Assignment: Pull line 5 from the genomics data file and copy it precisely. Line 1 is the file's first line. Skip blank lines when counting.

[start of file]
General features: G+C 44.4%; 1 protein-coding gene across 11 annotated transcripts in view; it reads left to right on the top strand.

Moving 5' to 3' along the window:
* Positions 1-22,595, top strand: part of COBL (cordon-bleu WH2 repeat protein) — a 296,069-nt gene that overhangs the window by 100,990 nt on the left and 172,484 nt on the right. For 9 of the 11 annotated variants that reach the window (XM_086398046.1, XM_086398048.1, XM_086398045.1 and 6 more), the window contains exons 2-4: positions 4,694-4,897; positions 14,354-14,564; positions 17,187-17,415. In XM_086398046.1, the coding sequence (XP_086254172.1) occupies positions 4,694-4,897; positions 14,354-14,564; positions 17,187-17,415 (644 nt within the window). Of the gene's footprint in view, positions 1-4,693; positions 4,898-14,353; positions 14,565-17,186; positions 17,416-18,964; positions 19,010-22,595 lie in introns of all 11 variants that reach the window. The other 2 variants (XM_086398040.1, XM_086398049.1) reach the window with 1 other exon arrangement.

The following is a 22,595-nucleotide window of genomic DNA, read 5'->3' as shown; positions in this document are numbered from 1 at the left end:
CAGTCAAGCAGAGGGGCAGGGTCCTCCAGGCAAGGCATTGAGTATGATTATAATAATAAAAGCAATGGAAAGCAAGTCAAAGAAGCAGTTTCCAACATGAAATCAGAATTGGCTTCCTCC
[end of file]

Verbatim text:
CAGTCAAGCAGAGGGGCAGGGTCCTCCAGGCAAGGCATTGAGTATGATTATAATAATAAAAGCAATGGAAAGCAAGTCAAAGAAGCAGTTTCCAACATGAAATCAGAATTGGCTTCCTCC